"Censorship, to our way of thinking, is generally bad news. Is there ever a good reason to ban a book? Maybe not, but the cause for a recent Canadian ban on Annabel Lyon’s “The Golden Mean” strikes us as particularly silly. BC Ferries, a maritime transportation service in British Columbia, has removed Lyon’s novel from its bookshops—not because the author penned a controversial scene or racy bit of dialogue, but because the paperback’s cover art features a naked man’s rear-end!"

To read Eileen Reynolds's full blog entry for The New Yorker, please click here.

Thanks to Damian Inwood of The Province for first publicizing the story; to read his article, please click here.

aka Plato's Symposium

For more "better book titles", check out Dan Wilbur's website.

Wednesday, August 18, 2010

Herodotus and PTSD

In The Golden Mean, I imagine Alexander suffering post-traumatic stress disorder as a result of being trained as a child soldier. Such mental trauma is as old as soldiering; witness this passage from Herodotus describing the aftermath of the Battle of Marathon:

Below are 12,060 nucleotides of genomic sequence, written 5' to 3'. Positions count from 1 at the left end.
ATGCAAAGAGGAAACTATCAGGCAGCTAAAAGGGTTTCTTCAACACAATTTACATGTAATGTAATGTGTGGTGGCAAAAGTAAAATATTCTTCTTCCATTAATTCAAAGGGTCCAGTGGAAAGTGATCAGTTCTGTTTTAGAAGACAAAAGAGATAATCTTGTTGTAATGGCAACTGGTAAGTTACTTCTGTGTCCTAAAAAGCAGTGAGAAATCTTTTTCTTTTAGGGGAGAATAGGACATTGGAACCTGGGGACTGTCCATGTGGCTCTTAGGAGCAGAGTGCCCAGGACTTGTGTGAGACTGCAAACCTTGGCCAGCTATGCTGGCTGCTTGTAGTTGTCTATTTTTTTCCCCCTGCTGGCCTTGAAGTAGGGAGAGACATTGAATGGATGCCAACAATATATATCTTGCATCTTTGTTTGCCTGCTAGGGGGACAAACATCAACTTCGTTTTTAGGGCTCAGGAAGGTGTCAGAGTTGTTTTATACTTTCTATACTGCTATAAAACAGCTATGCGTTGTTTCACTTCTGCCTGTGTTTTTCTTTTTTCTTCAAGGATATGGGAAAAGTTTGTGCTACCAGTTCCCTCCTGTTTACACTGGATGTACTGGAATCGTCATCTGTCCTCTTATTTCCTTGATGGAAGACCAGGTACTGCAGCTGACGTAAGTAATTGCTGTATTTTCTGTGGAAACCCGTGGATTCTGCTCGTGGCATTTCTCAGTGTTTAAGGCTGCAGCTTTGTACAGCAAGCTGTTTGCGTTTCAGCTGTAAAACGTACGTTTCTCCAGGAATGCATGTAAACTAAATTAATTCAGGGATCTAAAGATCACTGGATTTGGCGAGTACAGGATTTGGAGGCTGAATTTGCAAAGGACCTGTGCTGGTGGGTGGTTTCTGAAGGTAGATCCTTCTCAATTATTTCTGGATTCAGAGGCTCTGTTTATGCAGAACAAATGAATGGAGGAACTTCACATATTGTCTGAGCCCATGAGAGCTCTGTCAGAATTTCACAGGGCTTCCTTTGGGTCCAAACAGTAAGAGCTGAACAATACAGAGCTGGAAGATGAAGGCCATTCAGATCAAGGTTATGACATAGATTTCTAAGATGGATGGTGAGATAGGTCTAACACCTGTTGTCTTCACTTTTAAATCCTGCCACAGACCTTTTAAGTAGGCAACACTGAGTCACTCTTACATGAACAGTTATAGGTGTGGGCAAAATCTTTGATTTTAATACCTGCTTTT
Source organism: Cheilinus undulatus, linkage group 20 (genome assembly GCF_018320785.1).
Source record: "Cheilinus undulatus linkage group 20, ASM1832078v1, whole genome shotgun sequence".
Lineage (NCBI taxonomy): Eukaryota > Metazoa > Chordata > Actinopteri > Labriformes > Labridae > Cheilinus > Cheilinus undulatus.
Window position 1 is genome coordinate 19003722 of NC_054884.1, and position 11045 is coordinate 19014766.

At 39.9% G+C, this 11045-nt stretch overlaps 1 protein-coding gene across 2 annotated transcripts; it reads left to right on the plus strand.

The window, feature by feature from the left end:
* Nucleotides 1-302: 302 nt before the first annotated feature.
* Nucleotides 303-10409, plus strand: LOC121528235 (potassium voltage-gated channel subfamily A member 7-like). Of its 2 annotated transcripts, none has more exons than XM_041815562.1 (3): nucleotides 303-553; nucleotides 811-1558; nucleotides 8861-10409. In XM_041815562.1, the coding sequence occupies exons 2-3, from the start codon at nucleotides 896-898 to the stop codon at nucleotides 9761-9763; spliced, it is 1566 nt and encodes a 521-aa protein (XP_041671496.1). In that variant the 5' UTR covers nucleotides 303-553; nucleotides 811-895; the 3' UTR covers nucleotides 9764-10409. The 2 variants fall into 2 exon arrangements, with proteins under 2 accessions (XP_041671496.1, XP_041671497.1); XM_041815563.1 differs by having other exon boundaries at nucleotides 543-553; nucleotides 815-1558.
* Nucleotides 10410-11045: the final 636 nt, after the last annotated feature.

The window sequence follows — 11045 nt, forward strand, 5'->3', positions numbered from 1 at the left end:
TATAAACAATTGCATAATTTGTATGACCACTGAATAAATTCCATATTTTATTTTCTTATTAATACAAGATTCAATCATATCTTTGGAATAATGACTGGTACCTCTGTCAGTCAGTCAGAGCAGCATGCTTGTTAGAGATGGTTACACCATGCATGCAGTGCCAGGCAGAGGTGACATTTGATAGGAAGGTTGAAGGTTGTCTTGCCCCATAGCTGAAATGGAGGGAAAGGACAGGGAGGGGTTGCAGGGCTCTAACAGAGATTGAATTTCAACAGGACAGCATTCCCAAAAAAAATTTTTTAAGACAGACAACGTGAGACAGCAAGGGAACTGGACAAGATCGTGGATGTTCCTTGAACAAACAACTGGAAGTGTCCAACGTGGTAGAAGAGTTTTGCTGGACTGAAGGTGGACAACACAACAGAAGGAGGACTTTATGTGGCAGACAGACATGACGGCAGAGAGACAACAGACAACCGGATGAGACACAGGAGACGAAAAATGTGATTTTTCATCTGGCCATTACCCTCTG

"It happened that an amazing event took place there, when Epizelus son of Cuphagoras, an Athenian who was fighting in the battle and proving himself to be a noble and courageous warrior, was stricken with blindness, though he had not been struck or hit on any part of his body. But from this time on and for the rest of his life, he continued to be blind. I have heard that the story he told about it went something like this: he thought he saw a huge hoplite [heavily-armed foot soldier] whose beard overshadowed his entire shield and who was standing opposite him; but this phantom passed by Epizelus and killed the man standing next to him."

from The Landmark Herodotus: The Histories, Robert B. Strassler, ed., translated by Andrea L. Purvis

Tuesday, August 17, 2010

Financial Times Review

"The style as a whole posesses an often eerie earthiness... This is a novel that stands firmly on its own feet." To read Philip Womack's full review for the Financial Times, please click here.

Friday, August 13, 2010

Edinburgh International Book Festival

I'm so pleased to be taking part in three events at the Edinburgh International Book Festival: on Tuesday, August 17 at 5:30PM I'll be reading from the work of Afghan writer Nadia Anjuman as part of the "Amnesty International Imprisoned Writers Series: Violence Against Women"; on Thursday, August 19 at 10:00AM I'll be reading in the "Ten at Ten" event; and later that day, at 6:45PM, I'll be doing a joint event with historical novelist SJ Parris. I'm also immensely honoured to be nominated for the inaugural Edinburgh International Book Festival Readers' First Book Award. For more information, please click here.